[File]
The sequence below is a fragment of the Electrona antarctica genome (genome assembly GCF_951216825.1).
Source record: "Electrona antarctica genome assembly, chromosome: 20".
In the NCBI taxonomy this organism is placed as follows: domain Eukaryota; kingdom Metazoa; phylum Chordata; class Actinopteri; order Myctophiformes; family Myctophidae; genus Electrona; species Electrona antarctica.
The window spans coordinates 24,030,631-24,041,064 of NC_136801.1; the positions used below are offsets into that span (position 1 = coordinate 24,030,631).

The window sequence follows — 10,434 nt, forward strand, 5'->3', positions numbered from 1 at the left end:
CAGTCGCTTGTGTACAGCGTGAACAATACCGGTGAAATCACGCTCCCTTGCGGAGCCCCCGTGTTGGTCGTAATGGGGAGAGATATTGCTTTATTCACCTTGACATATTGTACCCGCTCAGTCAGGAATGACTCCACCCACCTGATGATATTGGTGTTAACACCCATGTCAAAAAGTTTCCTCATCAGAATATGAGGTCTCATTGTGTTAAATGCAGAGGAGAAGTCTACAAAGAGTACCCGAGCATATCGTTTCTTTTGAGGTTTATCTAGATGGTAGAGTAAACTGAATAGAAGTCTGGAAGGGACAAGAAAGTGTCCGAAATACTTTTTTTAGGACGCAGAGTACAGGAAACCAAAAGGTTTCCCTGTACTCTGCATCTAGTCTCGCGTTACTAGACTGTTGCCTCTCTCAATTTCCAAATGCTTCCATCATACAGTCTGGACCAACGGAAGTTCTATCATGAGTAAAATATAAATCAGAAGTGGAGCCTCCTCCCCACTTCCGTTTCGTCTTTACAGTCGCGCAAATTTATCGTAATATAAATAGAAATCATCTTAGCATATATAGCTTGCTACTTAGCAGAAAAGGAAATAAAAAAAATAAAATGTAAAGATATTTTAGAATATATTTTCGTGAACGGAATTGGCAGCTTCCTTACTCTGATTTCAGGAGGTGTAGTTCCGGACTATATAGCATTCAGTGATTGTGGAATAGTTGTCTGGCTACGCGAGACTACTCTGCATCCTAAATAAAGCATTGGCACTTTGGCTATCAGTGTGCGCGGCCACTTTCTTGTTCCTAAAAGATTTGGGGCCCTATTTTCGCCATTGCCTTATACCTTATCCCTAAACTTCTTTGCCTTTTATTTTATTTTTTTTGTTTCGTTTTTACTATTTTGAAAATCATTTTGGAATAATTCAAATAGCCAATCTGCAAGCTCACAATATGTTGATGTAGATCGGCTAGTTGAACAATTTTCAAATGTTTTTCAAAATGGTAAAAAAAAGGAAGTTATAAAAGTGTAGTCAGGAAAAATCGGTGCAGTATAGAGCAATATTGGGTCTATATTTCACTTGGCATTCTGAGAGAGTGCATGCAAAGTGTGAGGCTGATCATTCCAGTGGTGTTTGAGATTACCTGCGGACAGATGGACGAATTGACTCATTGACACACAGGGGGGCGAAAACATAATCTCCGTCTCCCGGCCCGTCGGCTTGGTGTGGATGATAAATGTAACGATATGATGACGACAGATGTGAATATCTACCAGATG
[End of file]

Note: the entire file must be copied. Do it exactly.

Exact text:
The sequence below is a fragment of the Electrona antarctica genome (genome assembly GCF_951216825.1).
Source record: "Electrona antarctica genome assembly, chromosome: 20".
In the NCBI taxonomy this organism is placed as follows: domain Eukaryota; kingdom Metazoa; phylum Chordata; class Actinopteri; order Myctophiformes; family Myctophidae; genus Electrona; species Electrona antarctica.
The window spans coordinates 24,030,631-24,041,064 of NC_136801.1; the positions used below are offsets into that span (position 1 = coordinate 24,030,631).

The window sequence follows — 10,434 nt, forward strand, 5'->3', positions numbered from 1 at the left end:
CAGTCGCTTGTGTACAGCGTGAACAATACCGGTGAAATCACGCTCCCTTGCGGAGCCCCCGTGTTGGTCGTAATGGGGAGAGATATTGCTTTATTCACCTTGACATATTGTACCCGCTCAGTCAGGAATGACTCCACCCACCTGATGATATTGGTGTTAACACCCATGTCAAAAAGTTTCCTCATCAGAATATGAGGTCTCATTGTGTTAAATGCAGAGGAGAAGTCTACAAAGAGTACCCGAGCATATCGTTTCTTTTGAGGTTTATCTAGATGGTAGAGTAAACTGAATAGAAGTCTGGAAGGGACAAGAAAGTGTCCGAAATACTTTTTTTAGGACGCAGAGTACAGGAAACCAAAAGGTTTCCCTGTACTCTGCATCTAGTCTCGCGTTACTAGACTGTTGCCTCTCTCAATTTCCAAATGCTTCCATCATACAGTCTGGACCAACGGAAGTTCTATCATGAGTAAAATATAAATCAGAAGTGGAGCCTCCTCCCCACTTCCGTTTCGTCTTTACAGTCGCGCAAATTTATCGTAATATAAATAGAAATCATCTTAGCATATATAGCTTGCTACTTAGCAGAAAAGGAAATAAAAAAAATAAAATGTAAAGATATTTTAGAATATATTTTCGTGAACGGAATTGGCAGCTTCCTTACTCTGATTTCAGGAGGTGTAGTTCCGGACTATATAGCATTCAGTGATTGTGGAATAGTTGTCTGGCTACGCGAGACTACTCTGCATCCTAAATAAAGCATTGGCACTTTGGCTATCAGTGTGCGCGGCCACTTTCTTGTTCCTAAAAGATTTGGGGCCCTATTTTCGCCATTGCCTTATACCTTATCCCTAAACTTCTTTGCCTTTTATTTTATTTTTTTTGTTTCGTTTTTACTATTTTGAAAATCATTTTGGAATAATTCAAATAGCCAATCTGCAAGCTCACAATATGTTGATGTAGATCGGCTAGTTGAACAATTTTCAAATGTTTTTCAAAATGGTAAAAAAAAGGAAGTTATAAAAGTGTAGTCAGGAAAAATCGGTGCAGTATAGAGCAATATTGGGTCTATATTTCACTTGGCATTCTGAGAGAGTGCATGCAAAGTGTGAGGCTGATCATTCCAGTGGTGTTTGAGATTACCTGCGGACAGATGGACGAATTGACTCATTGACACACAGGGGGGCGAAAACATAATCTCCGTCTCCCGGCCCGTCGGCTTGGTGTGGATGATAAATGTAACGATATGATGACGACAGATGTGAATATCTACCAGATG